when we in the church practice functional atheism
So I’ve been thinking about the attractional church model a lot recently. Mostly because I recently started serving in a new annual conference where it seems like this is the method of choice for new ministries and church revitalization. Forgive me if I am missing other models that are out there in West Ohio, but the attractional church model definitely gets the most attention/PR.
For those of you who don’t know what I mean by that phrase let me explain. The attractional church model is essentially: if you build it cooler, more modern, more hip or trendy, then they will come. It is usually pretty obsessed with worship numbers and giving units. It is really hard not to get caught up in this style of ministry or this mode of thinking. I can’t tell you how many times I’ve fallen into this trap, this trap of thinking that if I just did the right THING/PROGRAM my church would grow. The problem with this line of thinking is that it’s stuck in a conditional/consumer driven understanding of what church is and how the church should function in the world. Really what the attractional church says is that we have a spiritual product to offer to our neighbors and our job is to make it really, really pretty and enticing so they will buy what we are selling. Eugene Peterson, who I quote way too often, put it this way: “The vocation of pastor(s) has been replaced by the strategies of religious entrepreneurs with business plans.”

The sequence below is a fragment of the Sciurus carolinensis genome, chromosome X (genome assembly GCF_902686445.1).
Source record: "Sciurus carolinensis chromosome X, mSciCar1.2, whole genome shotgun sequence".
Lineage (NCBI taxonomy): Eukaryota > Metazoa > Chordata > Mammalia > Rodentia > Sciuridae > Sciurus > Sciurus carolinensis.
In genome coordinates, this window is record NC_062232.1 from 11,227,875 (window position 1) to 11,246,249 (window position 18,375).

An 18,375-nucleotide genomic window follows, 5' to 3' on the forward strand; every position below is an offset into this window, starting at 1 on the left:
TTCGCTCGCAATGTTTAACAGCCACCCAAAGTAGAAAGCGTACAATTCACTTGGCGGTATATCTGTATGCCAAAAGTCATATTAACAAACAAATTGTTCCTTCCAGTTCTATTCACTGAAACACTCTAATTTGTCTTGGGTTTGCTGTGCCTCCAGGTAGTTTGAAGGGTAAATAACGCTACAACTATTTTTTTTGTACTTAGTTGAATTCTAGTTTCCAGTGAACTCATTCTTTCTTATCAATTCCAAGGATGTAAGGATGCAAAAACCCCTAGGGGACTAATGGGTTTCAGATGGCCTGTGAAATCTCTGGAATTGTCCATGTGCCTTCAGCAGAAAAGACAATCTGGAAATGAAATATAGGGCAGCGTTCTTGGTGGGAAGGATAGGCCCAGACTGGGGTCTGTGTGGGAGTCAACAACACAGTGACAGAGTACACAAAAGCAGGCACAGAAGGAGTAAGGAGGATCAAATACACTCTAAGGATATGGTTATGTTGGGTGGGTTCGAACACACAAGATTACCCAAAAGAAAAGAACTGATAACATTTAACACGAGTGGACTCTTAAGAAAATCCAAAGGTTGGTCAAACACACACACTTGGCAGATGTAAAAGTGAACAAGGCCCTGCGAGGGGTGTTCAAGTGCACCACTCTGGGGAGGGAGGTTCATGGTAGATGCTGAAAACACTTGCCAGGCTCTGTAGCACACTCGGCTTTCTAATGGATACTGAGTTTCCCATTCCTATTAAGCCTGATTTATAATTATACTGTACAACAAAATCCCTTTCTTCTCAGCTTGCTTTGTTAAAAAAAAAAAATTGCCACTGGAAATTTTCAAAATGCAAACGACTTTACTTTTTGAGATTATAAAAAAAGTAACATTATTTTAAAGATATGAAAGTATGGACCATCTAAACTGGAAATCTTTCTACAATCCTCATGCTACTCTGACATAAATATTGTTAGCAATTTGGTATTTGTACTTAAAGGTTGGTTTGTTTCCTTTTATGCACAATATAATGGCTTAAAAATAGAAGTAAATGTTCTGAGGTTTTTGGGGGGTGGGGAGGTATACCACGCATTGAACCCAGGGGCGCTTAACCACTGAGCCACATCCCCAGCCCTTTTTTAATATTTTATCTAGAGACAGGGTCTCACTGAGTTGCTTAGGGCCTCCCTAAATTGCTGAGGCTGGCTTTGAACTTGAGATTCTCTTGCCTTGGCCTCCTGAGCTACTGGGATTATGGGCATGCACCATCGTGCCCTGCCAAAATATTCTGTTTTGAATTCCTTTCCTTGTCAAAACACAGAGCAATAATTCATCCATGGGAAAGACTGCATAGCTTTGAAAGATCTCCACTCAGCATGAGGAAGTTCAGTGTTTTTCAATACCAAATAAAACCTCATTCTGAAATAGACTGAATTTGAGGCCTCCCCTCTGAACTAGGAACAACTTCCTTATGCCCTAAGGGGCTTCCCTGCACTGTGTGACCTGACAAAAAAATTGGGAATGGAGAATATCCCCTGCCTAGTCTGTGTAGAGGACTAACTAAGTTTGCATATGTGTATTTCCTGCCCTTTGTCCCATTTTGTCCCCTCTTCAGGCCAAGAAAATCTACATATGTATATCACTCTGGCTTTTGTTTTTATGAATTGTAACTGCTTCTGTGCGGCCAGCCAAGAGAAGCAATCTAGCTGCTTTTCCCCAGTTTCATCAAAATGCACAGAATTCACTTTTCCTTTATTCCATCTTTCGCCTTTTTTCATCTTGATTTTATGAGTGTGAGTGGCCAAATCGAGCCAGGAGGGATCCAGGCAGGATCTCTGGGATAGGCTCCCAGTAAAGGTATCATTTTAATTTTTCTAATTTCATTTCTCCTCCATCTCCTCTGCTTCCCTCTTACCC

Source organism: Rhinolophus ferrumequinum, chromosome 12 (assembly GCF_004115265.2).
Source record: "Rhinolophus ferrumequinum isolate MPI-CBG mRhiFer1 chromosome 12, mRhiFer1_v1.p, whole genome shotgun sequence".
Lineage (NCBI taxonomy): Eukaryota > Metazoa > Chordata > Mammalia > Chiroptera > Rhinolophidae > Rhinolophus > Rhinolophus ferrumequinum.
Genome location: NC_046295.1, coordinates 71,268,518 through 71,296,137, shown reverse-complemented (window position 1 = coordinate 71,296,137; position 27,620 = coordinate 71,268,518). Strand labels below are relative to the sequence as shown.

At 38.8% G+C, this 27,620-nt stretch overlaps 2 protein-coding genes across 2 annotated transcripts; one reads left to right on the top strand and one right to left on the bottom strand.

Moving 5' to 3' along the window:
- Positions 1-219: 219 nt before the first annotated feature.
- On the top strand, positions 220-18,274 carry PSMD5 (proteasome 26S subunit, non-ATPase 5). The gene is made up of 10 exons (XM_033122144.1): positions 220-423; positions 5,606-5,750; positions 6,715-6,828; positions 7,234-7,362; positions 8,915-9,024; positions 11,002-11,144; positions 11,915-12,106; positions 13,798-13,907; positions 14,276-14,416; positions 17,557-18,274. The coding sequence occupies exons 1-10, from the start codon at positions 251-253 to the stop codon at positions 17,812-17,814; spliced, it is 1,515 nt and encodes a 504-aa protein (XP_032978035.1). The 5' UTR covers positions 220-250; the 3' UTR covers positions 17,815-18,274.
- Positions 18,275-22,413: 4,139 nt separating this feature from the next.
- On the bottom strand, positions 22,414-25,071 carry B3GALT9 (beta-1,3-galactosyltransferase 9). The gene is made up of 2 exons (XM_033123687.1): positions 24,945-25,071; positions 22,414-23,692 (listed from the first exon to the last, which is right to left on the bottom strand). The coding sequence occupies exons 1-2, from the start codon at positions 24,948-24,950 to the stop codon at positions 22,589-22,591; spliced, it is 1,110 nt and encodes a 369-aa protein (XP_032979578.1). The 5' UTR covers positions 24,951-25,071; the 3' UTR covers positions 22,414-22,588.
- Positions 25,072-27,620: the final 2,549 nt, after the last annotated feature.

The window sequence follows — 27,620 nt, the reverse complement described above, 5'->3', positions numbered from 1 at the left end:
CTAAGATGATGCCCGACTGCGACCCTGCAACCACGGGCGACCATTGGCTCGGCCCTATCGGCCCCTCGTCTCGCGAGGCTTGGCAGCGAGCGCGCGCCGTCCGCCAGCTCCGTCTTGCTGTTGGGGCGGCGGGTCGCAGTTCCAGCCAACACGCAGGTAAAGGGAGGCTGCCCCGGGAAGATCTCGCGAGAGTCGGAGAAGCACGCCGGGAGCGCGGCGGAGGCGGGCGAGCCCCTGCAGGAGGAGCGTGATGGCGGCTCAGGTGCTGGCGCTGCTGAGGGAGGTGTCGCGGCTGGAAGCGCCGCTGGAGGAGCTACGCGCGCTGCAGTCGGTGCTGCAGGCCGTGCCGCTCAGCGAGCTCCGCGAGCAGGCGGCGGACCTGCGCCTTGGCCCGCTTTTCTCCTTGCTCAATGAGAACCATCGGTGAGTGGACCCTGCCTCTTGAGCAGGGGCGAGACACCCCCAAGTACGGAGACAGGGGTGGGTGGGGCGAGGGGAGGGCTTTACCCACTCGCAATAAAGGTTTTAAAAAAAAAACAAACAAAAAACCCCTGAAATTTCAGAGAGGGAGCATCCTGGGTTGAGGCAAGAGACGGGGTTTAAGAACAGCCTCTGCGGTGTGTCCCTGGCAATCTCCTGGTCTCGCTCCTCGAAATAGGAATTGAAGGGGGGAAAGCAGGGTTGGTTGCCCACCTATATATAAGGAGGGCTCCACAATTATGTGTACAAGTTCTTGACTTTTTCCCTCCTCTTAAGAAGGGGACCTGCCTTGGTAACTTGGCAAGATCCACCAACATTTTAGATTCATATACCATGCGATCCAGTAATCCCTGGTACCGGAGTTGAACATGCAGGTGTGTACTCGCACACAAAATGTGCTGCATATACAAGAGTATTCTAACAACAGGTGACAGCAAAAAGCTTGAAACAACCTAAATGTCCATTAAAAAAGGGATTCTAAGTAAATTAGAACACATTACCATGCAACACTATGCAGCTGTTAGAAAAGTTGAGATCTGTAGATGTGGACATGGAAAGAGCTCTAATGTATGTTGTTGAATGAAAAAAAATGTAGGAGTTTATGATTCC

One of the larger problems for the attractional church is that it creates a dynamic that is sometimes called functional atheism. Functional atheism is when people who identify as faithful people, i.e. they believe in a relational God who is acting in the world on behalf of our salvation, act as though it’s all up to us. The attractional church model says to church leaders: you can and should be growing your church by doing X,Y, and Z…. And if the church isn’t growing it’s because you’re doing something wrong. This often leads to depression, stress, exhaustion and burn-out. The reality, though, is that I can’t save a church because I’m not the church’s savior. I can’t even save myself even though I’ve tried and tried.
The crazy thing about our faith is that it isn’t until we give up trying to save everything and everyone ourselves that we finally experience that profound transcendent moment of powerlessness and grace (unearned love). It’s in this moment we see the truth of our existence which sets us free, as St. Paul put it: “ But Jesus said to me, “My grace is sufficient for you, for my power is made perfect in weakness.” Therefore I will boast all the more gladly about my weaknesses, so that Christ’s power may rest on me.” (2 Corinthians 12:9) I’d rather be part of helping a community live into state of humble recognition of our powerlessness together, boasting of our weakness as we walk faithfully to our death together, because anyone whose read the whole story knows that God’s greatest work is done in a graveyard.